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God and Culture: Essays in Honor of Carl F.H. Henry Hardcover – February, 1993


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Product Details

  • Hardcover: 410 pages
  • Publisher: Eerdmans Pub Co (February 1993)
  • Language: English
  • ISBN-10: 0802837093
  • ISBN-13: 978-0802837097
  • Product Dimensions: 6.3 x 1.1 x 9.2 inches
  • Shipping Weight: 1.2 pounds
  • Average Customer Review: 4.3 out of 5 stars  See all reviews (3 customer reviews)
  • Amazon Best Sellers Rank: #2,763,191 in Books (See Top 100 in Books)

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3 of 3 people found the following review helpful By Adi Kurniawan on December 2, 2005
Format: Hardcover
Written as a tribute to Carl F. H. Henry, a theologian who is dubbed the spokesman for American evangelicals, for his 80th birthday, God and Culture brings us face to face with the fact that is happening in today's church. Many evangelicals have been influenced by the secular values of the society whom they want to win for Christ. Consequently this book has a main focus to help Christians to think how they must react in the tide of today's culture.

This book is a collection of essays written by 20 conservative Christian thinkers. Some are well-known theologians, such as J. I. Packer, and some others are practioners recognised in their respective fields. Areas of culture discussed range from hermeneutics, psychology, philosophy, economy, law, arts, to leisure.

Every essay in this book usually begins by advancing some issues, discussing the current associated thoughts on the matter, and finally presenting the biblical view on it. Essay by D. A. Carson on Christian witness in the age of pluralism, for example, begins sistematically by discussions on the nature of pluralism and why it becomes a challenge. He then analyses some Christian perspectives on the challenge of pluralism, and finally concludes with a reflection.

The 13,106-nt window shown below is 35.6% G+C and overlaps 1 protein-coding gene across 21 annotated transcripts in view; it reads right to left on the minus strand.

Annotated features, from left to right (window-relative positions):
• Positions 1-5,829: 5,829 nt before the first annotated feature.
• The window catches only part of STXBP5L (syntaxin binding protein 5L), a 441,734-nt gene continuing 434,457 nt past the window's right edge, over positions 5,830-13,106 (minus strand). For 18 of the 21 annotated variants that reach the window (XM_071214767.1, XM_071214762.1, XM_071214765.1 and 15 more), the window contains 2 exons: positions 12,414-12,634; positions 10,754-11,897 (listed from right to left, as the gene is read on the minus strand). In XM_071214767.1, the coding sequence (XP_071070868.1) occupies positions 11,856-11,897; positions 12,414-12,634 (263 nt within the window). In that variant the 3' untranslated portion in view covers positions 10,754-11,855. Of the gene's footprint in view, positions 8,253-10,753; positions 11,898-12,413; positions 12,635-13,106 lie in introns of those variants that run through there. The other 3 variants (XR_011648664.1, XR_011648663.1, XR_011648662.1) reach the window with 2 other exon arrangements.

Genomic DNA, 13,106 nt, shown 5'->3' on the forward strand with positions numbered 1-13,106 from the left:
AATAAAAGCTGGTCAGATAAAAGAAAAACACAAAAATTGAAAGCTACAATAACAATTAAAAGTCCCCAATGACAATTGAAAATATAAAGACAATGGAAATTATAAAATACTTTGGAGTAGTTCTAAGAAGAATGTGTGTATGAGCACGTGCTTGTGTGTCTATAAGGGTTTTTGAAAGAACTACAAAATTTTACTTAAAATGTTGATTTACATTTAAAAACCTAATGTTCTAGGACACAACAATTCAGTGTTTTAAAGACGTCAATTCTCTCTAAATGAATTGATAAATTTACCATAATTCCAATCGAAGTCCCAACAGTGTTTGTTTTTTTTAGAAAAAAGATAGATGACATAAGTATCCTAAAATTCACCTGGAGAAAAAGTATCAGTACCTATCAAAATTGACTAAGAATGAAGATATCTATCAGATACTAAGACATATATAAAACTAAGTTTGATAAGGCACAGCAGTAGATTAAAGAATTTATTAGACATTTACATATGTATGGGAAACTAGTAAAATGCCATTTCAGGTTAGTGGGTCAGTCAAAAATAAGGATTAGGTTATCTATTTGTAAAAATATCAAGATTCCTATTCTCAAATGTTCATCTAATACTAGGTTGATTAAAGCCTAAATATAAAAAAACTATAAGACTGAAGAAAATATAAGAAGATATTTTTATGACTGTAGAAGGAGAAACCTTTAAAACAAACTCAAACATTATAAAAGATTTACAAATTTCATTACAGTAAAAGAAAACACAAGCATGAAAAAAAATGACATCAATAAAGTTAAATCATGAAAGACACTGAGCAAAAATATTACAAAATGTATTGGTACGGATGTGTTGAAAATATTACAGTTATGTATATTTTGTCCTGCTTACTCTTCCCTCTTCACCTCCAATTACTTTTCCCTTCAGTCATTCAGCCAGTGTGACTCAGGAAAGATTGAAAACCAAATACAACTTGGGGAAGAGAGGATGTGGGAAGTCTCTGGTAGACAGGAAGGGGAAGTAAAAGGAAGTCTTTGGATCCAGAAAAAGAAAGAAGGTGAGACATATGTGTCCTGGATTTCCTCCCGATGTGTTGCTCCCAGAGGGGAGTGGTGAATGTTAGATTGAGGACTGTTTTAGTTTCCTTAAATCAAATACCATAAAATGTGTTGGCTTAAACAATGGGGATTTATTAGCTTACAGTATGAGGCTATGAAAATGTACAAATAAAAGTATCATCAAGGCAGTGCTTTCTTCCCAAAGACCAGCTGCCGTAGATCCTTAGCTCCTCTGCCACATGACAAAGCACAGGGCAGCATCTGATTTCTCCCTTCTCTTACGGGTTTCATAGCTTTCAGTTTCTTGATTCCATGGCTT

This book is unique because each essay is written with different style. Interesting to note is the essay by Charles B. Thaxton, who writes about Christianity and science in the form of a naration. His dialogue with Jon, an American student who is studying in Prague, makes the reader absorbed in the flow of thoughts of the two persons.

Topics discussed may seem hard in the beginning. Topics like hermeneutics, pluralism, and eschatology are placed in the early pages of the book. But of course such organisation has its purpose.
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3 of 3 people found the following review helpful By rodboomboom HALL OF FAMEVINE VOICE on March 26, 2003
Format: Hardcover
Solid collection of essays in honor of Carl F. Henry. They address the church of Christ in its cultural setting, with facets on law, literature, art, history, media, science, environment, bioethics, etc.
Scholars such as D.A. Carson, Geoffrey Bromiley, Edmund Clowney, etc., all contribute well in an academia minded way.
Of particular interest and enlightenment was the very well done essays by Spitz on "The Historian and the Ancient of Days" as well as "Phillp Johnson's "Modernist Impasse in Law."
Some revolve around classic Niebuhr's grid while others burn new cultural analysis paths.
Good read and reference.
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2 of 4 people found the following review helpful By thisisgibbie on November 6, 2003
Format: Paperback
Carl F.H. Henry was the most important theologian from the contemporary Evangelical (formerly called Neo-Evangelical) movement in America. He had a depth that many departed from, in the 1960s, with a narrower worldview and whose contemporaries are somewhat naive. For his greatness, he was vastly misunderstood or opposed. Read his primary writings like God, Revelation and Authority. This festschrift has some informative writings.
In general, I would agree with Rodboomboom's assessment. Much of the writings need to tie Dr. Henry's thought more in with their subject matter. Also, read Kevin Vanhoozer's and Leland Ryken's writings. Kenneth Kantzer's "Appreciation" is more personal.
His groundbreaking book was "The Uneasy Conscience of Modern Fundamentalism," which is back in print.
He passed away on December 7, 2003.
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